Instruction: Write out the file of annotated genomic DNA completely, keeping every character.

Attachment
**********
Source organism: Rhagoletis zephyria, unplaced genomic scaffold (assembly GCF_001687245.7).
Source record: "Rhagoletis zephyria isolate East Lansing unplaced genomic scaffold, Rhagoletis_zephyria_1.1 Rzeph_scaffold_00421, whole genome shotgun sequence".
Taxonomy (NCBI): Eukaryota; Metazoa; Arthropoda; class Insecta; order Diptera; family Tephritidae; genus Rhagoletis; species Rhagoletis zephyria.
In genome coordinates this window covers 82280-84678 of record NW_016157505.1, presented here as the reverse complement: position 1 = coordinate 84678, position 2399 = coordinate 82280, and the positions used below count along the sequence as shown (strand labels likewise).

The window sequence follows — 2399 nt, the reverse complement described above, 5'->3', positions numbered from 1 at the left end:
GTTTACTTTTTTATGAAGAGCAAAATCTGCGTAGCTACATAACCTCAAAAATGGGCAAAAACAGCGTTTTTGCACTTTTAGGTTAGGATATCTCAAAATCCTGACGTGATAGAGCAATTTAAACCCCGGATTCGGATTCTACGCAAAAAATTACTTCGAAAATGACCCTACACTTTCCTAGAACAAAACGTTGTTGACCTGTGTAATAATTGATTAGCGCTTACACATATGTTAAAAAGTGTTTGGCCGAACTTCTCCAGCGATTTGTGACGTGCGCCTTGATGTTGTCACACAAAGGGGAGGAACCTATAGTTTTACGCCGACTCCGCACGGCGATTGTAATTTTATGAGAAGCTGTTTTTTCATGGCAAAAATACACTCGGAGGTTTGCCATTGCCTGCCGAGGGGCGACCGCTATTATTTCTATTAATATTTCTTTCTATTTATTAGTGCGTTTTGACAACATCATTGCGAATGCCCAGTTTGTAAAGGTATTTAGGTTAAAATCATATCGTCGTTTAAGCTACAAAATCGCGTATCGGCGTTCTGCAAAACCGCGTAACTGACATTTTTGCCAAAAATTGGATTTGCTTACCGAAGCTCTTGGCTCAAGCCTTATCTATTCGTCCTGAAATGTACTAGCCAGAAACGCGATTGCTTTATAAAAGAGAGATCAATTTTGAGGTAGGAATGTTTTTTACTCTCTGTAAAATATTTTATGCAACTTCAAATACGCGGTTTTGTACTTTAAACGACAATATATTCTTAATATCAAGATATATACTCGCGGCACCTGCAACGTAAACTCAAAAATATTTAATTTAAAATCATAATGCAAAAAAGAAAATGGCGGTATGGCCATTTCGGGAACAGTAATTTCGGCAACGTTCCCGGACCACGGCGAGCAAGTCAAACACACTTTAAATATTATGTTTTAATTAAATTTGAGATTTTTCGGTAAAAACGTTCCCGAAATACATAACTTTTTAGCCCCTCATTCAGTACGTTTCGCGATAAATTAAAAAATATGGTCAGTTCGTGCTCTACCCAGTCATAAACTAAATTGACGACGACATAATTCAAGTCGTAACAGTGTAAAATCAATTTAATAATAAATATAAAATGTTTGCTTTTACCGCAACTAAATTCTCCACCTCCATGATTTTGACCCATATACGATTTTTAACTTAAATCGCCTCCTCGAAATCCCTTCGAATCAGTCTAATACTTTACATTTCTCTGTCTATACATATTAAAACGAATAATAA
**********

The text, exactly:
Source organism: Rhagoletis zephyria, unplaced genomic scaffold (assembly GCF_001687245.7).
Source record: "Rhagoletis zephyria isolate East Lansing unplaced genomic scaffold, Rhagoletis_zephyria_1.1 Rzeph_scaffold_00421, whole genome shotgun sequence".
Taxonomy (NCBI): Eukaryota; Metazoa; Arthropoda; class Insecta; order Diptera; family Tephritidae; genus Rhagoletis; species Rhagoletis zephyria.
In genome coordinates this window covers 82280-84678 of record NW_016157505.1, presented here as the reverse complement: position 1 = coordinate 84678, position 2399 = coordinate 82280, and the positions used below count along the sequence as shown (strand labels likewise).

The window sequence follows — 2399 nt, the reverse complement described above, 5'->3', positions numbered from 1 at the left end:
GTTTACTTTTTTATGAAGAGCAAAATCTGCGTAGCTACATAACCTCAAAAATGGGCAAAAACAGCGTTTTTGCACTTTTAGGTTAGGATATCTCAAAATCCTGACGTGATAGAGCAATTTAAACCCCGGATTCGGATTCTACGCAAAAAATTACTTCGAAAATGACCCTACACTTTCCTAGAACAAAACGTTGTTGACCTGTGTAATAATTGATTAGCGCTTACACATATGTTAAAAAGTGTTTGGCCGAACTTCTCCAGCGATTTGTGACGTGCGCCTTGATGTTGTCACACAAAGGGGAGGAACCTATAGTTTTACGCCGACTCCGCACGGCGATTGTAATTTTATGAGAAGCTGTTTTTTCATGGCAAAAATACACTCGGAGGTTTGCCATTGCCTGCCGAGGGGCGACCGCTATTATTTCTATTAATATTTCTTTCTATTTATTAGTGCGTTTTGACAACATCATTGCGAATGCCCAGTTTGTAAAGGTATTTAGGTTAAAATCATATCGTCGTTTAAGCTACAAAATCGCGTATCGGCGTTCTGCAAAACCGCGTAACTGACATTTTTGCCAAAAATTGGATTTGCTTACCGAAGCTCTTGGCTCAAGCCTTATCTATTCGTCCTGAAATGTACTAGCCAGAAACGCGATTGCTTTATAAAAGAGAGATCAATTTTGAGGTAGGAATGTTTTTTACTCTCTGTAAAATATTTTATGCAACTTCAAATACGCGGTTTTGTACTTTAAACGACAATATATTCTTAATATCAAGATATATACTCGCGGCACCTGCAACGTAAACTCAAAAATATTTAATTTAAAATCATAATGCAAAAAAGAAAATGGCGGTATGGCCATTTCGGGAACAGTAATTTCGGCAACGTTCCCGGACCACGGCGAGCAAGTCAAACACACTTTAAATATTATGTTTTAATTAAATTTGAGATTTTTCGGTAAAAACGTTCCCGAAATACATAACTTTTTAGCCCCTCATTCAGTACGTTTCGCGATAAATTAAAAAATATGGTCAGTTCGTGCTCTACCCAGTCATAAACTAAATTGACGACGACATAATTCAAGTCGTAACAGTGTAAAATCAATTTAATAATAAATATAAAATGTTTGCTTTTACCGCAACTAAATTCTCCACCTCCATGATTTTGACCCATATACGATTTTTAACTTAAATCGCCTCCTCGAAATCCCTTCGAATCAGTCTAATACTTTACATTTCTCTGTCTATACATATTAAAACGAATAATAA